A hard-line Christian fellowship’s controversial plans to open a new school in the Bucks countryside have been recommended for refusal by councillors.

A new primary and secondary school site in Cadmore End could be built for the Plymouth Brethren Christian Church – a conservative Christian religion which the majority of members are born into – if the plans are given the go-ahead at Wycombe District Council’s planning committee next Wednesday.

However, the plans have been recommended for refusal at the meeting, amid a string of concerns about the effect the new school could have on the AONB.

The plans have caused a stir among residents and leading charity Humanists UK, who branded the Plymouth Brethren “narrowly religious and extremely insular”.

They believe homosexuality is immoral, women must pray with head scarves on so they do not cause themselves “shame” and are also “concerned” about the “corrupting or damaging” effect of TV and radio on children.

The new school – which would be both a primary and a secondary school – would replace what is currently an equestrian centre on Chequers Lane.

It would cater for 275 pupils and would feature a gym and new sports pitches.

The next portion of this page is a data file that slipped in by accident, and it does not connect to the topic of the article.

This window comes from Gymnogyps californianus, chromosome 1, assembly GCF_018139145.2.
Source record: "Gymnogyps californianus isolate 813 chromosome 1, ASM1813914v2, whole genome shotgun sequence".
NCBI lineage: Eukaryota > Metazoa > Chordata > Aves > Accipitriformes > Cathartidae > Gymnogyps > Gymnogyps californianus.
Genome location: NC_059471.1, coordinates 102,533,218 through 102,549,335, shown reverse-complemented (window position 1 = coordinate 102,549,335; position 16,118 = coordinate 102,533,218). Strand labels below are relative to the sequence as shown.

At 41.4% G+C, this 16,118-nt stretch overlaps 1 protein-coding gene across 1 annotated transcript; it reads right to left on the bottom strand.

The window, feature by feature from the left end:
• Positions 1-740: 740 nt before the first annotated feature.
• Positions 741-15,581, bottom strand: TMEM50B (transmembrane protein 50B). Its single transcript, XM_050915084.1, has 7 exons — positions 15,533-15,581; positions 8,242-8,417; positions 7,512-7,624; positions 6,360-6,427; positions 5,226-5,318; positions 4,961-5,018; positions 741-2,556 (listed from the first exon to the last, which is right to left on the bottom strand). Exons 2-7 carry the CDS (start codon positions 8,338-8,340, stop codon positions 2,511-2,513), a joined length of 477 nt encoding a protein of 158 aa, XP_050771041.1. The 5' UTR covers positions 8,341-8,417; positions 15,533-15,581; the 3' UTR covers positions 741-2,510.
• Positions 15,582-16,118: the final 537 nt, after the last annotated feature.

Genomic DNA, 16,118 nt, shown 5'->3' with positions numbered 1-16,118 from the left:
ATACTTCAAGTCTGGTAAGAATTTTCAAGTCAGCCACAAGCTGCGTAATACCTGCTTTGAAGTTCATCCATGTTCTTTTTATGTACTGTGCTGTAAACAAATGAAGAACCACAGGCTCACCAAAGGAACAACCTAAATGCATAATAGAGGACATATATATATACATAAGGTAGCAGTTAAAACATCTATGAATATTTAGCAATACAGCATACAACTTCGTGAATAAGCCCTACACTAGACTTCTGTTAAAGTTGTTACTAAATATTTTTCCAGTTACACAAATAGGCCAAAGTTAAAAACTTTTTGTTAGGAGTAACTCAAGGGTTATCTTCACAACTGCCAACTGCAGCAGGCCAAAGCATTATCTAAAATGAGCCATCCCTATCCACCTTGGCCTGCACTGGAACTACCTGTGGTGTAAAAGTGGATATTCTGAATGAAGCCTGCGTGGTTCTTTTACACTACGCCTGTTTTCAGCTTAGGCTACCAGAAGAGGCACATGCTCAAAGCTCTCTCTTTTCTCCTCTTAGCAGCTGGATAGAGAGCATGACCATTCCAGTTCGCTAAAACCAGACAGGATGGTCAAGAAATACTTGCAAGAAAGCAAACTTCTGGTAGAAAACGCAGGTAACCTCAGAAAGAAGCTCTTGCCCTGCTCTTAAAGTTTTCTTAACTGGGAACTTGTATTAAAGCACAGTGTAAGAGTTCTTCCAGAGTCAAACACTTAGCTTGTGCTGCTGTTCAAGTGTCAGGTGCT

Detailing why the plans should be thrown out, Wycombe District Council’s planning officers said the “remote” location of the site would mean there is only “limited access” without using a car.

And the Plymouth Brethren’s plans reveal that all the pupils at the school would be brought into the site each morning and taken home each evening by a fleet of 26 minibuses.

The council also fears the planned creation of a double-width access from Chequers Lane onto the school site would be “visually intrusive and an alien feature” on the narrow, rural road.

The Buckinghamshire Education Authority have also said they would not expect the school to have a significant impact on the intake of existing Bucks primary and secondary schools because the children are “likely to be educated outside of the mainstream system and outside of the area”.

Twenty-six objections were received from residents who fear it will be unacceptable in terms of noise, increased traffic and extra waste.

Residents were also concerned that the road is used as a rat run when there are delays on the M40, raising fears about the safety of pupils.

The Plymouth Brethren said the school is needed “urgently” because their nearby Stoke Poges site has been purchased by the government and needs to be vacated by the end of 2019 and another in Dunstable, Bedfordshire, has become “unviable”.

They had hoped to open for the start of the new school term in 2019.